16.     In Opinion 630, we did not expressly address whether informed consent could mitigate a government lawyer’s conflict because we found no conflict.  Here we have found a conflict, so we must analyze whether consent can cure the conflict.

17.     Rule 1.7(b) provides:

Notwithstanding the existence of a concurrent conflict of interest under Rule 1.7(a), a lawyer may represent a client if:

(1)       the lawyer reasonably believes that the lawyer will be able to provide competent and diligent representation to each affected client;

(2)       the representation is not prohibited by law;

(3)       the representation does not involve the assertion of a claim by one client against another client represented by the lawyer in the same litigation or other proceeding before a tribunal; and

(4)       each affected client gives informed consent, confirmed in writing.”

Thus, the Rule authorizes consent to a conflict by the affected clients, unless one of the three circumstances in Rule 1.7(b)(1)-(3) applies, in which case the conflict is nonconsentable. If a conflict is nonconsentable, a lawyer may not even ask for a client’s consent.  As explained in Comment [14] to Rule 1.7: “If a lawyer does not reasonably believe that the conditions set forth in paragraph (b) can be met, the lawyer should neither ask for the client’s consent nor provide representation on the basis of the client’s consent. A client’s consent to a nonconsentable conflict is ineffective.” We must therefore examine the three circumstances in Rule 1.7(b).

18.     The first circumstance, which is set out in Rule 1.7(b)(1), is that the lawyer “reasonably believes that the lawyer will be able to provide competent and diligent representation to each affected client.”  This “reasonable” belief standard is not purely subjective.  See Rule 1.0(r) (reasonable belief, when used in reference to a lawyer, “denotes that the lawyer believes the matter in question and that the circumstances are such that the belief is reasonable.”)  Objective criteria, including public trust in the processes of government, are integral to the analysis.  This analysis necessarily involves consideration of the public’s reasonable view of a single law firm handling both sides of an issue that affects the public in a significant way, such as allowing industrial use of land abutting residential properties and an educational institution.  Whether or not the issue provokes widespread controversy, we believe that our Opinion 630 correctly captures the ethical concerns that this inquiry raises.  Where lawyers from a single law firm are both filing an application with a public agency on behalf of a private client and advising the government agency about the applied-for change in the town’s current zoning and planning program, government decision-making is affected in ways that consent cannot ameliorate.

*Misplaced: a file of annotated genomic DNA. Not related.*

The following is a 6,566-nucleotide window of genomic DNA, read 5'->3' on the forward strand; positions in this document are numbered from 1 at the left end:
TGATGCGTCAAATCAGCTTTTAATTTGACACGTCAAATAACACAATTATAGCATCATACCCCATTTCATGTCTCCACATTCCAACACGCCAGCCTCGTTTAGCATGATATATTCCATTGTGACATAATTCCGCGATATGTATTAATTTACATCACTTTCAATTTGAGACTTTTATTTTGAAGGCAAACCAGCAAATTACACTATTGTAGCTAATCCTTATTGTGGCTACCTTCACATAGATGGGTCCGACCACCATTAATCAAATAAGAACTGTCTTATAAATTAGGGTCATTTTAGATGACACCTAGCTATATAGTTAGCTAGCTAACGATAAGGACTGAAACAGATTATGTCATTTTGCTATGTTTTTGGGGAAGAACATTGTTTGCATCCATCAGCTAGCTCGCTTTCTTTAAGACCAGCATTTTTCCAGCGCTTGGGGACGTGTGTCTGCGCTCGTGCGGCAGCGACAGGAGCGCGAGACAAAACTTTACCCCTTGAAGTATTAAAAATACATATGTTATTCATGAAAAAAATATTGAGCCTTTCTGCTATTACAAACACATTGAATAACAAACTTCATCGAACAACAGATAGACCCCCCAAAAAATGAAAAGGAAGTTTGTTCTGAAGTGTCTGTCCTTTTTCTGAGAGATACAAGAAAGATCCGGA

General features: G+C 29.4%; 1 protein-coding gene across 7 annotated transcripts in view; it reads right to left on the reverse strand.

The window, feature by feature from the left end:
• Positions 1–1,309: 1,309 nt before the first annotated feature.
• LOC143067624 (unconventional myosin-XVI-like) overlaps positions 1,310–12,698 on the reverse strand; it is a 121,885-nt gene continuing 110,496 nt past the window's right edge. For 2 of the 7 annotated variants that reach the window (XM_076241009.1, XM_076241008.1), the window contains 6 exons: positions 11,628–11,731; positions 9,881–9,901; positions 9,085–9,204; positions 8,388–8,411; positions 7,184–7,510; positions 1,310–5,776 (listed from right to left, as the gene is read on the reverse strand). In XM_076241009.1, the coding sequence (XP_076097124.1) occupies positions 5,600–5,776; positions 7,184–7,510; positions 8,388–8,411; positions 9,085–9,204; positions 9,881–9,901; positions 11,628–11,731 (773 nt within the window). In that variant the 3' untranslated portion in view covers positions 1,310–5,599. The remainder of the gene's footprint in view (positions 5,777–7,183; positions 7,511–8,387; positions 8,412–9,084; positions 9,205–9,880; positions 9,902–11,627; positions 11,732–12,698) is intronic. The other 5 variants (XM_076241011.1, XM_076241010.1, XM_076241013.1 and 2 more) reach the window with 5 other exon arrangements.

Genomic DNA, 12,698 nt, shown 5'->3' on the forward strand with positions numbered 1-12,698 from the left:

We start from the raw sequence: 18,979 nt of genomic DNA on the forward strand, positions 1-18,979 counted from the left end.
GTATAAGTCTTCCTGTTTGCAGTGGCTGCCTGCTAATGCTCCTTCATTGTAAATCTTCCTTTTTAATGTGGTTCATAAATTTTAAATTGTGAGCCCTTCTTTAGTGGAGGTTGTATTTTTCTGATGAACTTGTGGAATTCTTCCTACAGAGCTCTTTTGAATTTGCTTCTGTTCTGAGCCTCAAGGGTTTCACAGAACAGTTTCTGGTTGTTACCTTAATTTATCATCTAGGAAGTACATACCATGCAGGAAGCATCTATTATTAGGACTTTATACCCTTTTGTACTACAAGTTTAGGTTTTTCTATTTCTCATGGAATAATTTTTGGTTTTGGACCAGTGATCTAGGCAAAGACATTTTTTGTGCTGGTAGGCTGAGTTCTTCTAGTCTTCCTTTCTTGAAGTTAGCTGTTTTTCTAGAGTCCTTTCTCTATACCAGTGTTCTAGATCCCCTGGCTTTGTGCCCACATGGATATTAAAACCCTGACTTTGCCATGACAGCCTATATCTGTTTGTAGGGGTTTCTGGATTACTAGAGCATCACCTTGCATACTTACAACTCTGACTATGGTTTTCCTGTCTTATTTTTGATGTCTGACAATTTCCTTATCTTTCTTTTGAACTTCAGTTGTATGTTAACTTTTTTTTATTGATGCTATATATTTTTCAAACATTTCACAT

19.     The second circumstance in Rule 1.7(b) that makes a conflict nonconsentable is that the representation is “prohibited by law.”  As noted above, whether the conflict here is prohibited by law is a legal question beyond the jurisdiction of this Committee, so we do not answer that question.